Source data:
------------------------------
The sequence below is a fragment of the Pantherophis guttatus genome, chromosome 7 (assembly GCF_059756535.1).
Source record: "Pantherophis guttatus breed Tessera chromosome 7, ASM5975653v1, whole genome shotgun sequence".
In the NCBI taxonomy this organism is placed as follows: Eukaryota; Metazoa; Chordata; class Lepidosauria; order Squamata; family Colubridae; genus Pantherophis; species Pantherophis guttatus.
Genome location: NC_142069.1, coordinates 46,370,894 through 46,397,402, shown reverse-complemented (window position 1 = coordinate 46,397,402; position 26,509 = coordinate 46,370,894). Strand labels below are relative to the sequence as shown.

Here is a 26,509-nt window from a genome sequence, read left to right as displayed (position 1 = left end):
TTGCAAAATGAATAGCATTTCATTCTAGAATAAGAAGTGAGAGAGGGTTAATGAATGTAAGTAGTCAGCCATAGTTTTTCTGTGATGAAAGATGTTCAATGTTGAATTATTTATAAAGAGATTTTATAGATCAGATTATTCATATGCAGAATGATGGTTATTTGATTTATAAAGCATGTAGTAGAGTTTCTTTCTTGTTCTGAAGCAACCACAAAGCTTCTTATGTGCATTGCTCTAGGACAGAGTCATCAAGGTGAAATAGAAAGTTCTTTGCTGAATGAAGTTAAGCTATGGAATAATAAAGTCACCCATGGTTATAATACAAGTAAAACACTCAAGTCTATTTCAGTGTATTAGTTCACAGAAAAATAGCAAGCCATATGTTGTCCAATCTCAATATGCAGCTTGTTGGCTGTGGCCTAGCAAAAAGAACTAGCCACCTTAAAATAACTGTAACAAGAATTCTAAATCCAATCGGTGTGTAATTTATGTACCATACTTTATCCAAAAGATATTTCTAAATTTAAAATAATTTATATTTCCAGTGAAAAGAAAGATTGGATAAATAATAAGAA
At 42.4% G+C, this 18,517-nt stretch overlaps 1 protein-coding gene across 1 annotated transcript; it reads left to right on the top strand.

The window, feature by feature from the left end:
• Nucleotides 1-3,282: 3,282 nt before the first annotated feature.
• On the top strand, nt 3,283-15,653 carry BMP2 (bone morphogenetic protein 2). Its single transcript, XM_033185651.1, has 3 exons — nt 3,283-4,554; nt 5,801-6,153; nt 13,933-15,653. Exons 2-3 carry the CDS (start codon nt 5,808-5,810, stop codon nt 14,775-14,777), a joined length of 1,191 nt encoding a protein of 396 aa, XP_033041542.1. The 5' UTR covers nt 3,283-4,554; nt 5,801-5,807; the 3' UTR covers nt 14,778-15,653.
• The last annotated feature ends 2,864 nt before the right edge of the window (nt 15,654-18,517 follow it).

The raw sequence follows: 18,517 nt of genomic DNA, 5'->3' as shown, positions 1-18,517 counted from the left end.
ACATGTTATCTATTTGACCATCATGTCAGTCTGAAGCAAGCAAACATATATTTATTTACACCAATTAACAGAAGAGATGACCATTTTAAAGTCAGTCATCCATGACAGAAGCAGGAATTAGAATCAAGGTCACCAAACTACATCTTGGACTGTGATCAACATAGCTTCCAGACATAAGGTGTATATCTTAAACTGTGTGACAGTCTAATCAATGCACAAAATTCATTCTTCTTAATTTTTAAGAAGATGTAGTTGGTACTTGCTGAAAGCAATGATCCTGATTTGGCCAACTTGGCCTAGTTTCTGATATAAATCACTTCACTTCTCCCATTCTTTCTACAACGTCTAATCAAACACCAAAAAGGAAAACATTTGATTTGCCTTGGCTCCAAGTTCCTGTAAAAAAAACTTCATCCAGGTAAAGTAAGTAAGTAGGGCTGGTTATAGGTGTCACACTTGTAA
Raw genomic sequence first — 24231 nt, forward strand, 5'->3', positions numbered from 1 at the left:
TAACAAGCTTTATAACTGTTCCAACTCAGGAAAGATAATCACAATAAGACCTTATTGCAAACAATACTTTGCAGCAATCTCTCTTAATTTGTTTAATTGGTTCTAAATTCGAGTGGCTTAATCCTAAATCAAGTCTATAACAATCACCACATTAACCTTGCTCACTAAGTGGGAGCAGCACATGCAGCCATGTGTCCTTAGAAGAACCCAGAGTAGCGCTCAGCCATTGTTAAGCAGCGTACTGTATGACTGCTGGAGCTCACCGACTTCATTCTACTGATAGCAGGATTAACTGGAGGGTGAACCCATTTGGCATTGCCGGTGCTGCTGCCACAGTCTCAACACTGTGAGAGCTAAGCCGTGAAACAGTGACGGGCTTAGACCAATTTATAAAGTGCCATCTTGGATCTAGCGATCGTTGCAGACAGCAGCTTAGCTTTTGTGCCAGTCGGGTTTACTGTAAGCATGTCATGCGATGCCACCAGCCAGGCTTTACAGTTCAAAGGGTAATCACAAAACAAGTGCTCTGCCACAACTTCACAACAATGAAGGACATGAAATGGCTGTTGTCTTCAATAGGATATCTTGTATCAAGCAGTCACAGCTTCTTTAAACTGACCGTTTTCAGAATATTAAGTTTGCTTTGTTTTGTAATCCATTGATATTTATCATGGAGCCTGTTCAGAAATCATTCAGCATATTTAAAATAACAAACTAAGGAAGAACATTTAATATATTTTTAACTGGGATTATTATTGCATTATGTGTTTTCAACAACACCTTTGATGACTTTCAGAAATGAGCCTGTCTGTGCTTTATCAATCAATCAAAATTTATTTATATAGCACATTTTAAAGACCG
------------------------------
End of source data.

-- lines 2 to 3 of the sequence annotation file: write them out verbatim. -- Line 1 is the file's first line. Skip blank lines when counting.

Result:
Source record: "Pantherophis guttatus breed Tessera chromosome 7, ASM5975653v1, whole genome shotgun sequence".
In the NCBI taxonomy this organism is placed as follows: Eukaryota; Metazoa; Chordata; class Lepidosauria; order Squamata; family Colubridae; genus Pantherophis; species Pantherophis guttatus.